You can download the solution to the following question for free. For further assistance in Linguistics assignments please check our offerings in Accounting assignment solutions. Our subject-matter experts provide online assignment help to Accounting students from across the world and deliver plagiarism free solution with free Grammarly report with every solution.
(ExpertAssignmentHelp does not recommend anyone to use this sample as their own work.)
The aim of this assignment is to synthesise your early reading with your own experience in order to focus on key aspects of teaching spoken language. Although it comes early in the course, you will find you have sufficient material to draw on if you follow the guidelines given below.
In this assignment, you will review four – six of the subject readings (from week 1 – 6). The theme is the learner and what a teacher must take into account when teaching spoken English. From your readings you need to identify the importance (or not) of understanding the following points about your teaching context:
Review your requirements with our FREE Assignment Understanding Brief and avoid last minute chaos.
We provide you services from PhD experts from well known universities across the globe.
No more plagiarism worries. We give you a FREE Grammarly report with every assignment.
The important aspects of spoken language are phonetics, morphology, and grammar and these are essential to developing communicative competence. We shall take up the views of some educators and researchers in the discussion on the subject of teaching spoken English, the importance of the context for the bilingual learner, how it is used inside and outside the classroom, approaches towards teaching English, the curriculum and materials and how the spoken language is used in various parts of the world. The context for learning and teaching English worldwide is essentially bilingual or multilingual.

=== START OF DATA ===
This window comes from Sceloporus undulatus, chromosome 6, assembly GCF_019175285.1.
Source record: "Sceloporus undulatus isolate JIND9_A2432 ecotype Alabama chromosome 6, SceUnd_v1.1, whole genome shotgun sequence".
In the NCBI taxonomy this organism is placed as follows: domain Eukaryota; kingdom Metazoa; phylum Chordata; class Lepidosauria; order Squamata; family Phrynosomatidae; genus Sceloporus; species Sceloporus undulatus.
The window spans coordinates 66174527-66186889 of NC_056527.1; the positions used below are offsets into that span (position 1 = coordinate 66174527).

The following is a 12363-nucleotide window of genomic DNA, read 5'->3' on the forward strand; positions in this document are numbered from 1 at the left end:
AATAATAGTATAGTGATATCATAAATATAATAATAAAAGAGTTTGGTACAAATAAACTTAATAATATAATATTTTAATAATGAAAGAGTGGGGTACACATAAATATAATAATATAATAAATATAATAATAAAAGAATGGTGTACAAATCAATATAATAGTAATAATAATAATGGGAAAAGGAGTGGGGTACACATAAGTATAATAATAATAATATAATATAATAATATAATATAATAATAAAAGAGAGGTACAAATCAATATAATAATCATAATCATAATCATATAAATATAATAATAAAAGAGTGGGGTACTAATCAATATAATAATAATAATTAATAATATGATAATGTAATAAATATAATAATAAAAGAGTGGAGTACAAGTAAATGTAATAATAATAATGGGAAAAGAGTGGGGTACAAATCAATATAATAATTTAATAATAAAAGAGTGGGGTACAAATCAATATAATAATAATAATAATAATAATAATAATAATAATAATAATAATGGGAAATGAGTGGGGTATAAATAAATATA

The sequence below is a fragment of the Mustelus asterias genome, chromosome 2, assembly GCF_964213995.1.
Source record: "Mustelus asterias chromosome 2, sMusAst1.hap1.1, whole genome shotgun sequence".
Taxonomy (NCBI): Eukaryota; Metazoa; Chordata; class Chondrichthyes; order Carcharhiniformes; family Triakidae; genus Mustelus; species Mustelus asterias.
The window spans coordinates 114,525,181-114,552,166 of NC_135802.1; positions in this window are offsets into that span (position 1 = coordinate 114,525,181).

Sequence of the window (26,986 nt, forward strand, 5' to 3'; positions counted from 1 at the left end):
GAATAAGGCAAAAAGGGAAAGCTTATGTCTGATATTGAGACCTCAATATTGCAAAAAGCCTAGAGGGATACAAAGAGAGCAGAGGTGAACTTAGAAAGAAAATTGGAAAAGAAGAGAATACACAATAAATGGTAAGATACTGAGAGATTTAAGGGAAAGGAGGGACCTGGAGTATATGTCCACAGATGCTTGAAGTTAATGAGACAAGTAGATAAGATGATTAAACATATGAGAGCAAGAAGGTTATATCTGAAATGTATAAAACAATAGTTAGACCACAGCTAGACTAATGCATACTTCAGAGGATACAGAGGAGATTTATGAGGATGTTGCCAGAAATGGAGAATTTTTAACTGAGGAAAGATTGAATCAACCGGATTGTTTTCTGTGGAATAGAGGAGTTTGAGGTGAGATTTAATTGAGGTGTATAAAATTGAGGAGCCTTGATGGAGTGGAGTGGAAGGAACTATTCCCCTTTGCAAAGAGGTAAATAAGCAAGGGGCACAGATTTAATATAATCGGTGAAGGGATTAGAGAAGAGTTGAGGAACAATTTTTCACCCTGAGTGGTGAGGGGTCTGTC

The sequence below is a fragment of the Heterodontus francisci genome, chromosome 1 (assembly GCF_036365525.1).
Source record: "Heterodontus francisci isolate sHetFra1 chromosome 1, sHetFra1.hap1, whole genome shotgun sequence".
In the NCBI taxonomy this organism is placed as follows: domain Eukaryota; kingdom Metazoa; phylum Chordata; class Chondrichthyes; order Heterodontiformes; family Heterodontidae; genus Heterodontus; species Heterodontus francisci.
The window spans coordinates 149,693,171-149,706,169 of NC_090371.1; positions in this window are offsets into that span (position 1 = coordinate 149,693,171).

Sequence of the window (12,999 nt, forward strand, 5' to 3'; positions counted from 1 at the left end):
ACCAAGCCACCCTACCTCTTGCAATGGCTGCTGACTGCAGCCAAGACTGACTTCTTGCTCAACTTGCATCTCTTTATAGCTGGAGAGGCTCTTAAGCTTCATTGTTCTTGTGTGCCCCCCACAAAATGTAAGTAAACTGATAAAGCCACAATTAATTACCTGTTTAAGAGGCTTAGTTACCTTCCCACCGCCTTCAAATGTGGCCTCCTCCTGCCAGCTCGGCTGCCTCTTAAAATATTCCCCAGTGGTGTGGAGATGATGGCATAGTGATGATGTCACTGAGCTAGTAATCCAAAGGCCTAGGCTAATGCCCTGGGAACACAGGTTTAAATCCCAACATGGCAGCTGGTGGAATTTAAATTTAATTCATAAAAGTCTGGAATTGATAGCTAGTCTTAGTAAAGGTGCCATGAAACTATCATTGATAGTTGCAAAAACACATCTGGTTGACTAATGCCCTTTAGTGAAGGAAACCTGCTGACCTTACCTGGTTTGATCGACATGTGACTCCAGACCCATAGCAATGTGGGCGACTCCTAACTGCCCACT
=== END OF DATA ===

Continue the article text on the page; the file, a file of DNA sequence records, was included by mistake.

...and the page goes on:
Reading the views of a few authors including Leung and Street (eds), 2012, English in the curriculum – norms and practices, Graddol, 2006, Why Global English may mean the end of English as a Foreign Language, Kumaravadivelu, 2006, Beyond Post methods; 2012 Language Teacher for a Global Society: A modular Model for Knowing, Analysing, Recognising, Doing and Seeing,
he argues against the method-based approach, which, he says, is insufficient to address the needs of the learners in a multicultural context and suggests alternatives.
Jenkins (2012), in her article, says that English as lingua franca needs to be considered as a separate field of study. It is not a variety of language but even native English people have to learn it as it is different from core English. She also talks about how L1 influences learners of ELF.
For Edge J. (2011), teaching methodology is a craft which lies in copying tradition and adapting it according to the changes in the situation. He gives details of the implementation of his views in the article.
Kramsch (2009), discusses the relation between symbolic self, action, and competence in the context of learning a foreign language and emphasizes the need for participatory methods of teaching. He refers to the deeper desires of the learner related to his self-perception, identity, seeking fulfillment in social and emotional and cognitive spaces.
While Leung and Street (2012) discuss the necessity of curriculum communication in EAL, Burns and Joyce (1997) discuss spoken the language in detail with examples of conversations, and the implications for teaching. They distinguish between written and spoken the language and stress the importance of exposing learners to both real-life and simulated pre-determined examples of speech.
Over the last 30 years, ELT practices have focused on the communicative aspect of language, endorsed by in-depth research since the 90s. (Jennifer J., 2012, M, & Omoniyi, T (eds), 2010, Leung, C., and Street, B.V. (eds) 2012) Introduction: English in the curriculum- norms and practices p 3). According to Leung and Street, even though ELT adopted a fresh new approach, the aspect of the socially appropriate use of language was not developed by them. (p 8). Illustrating with an audio-taped classroom event, Leung and Street suggest the ways in which English content words used in a social and practical setting allow the students to make meaningful associations.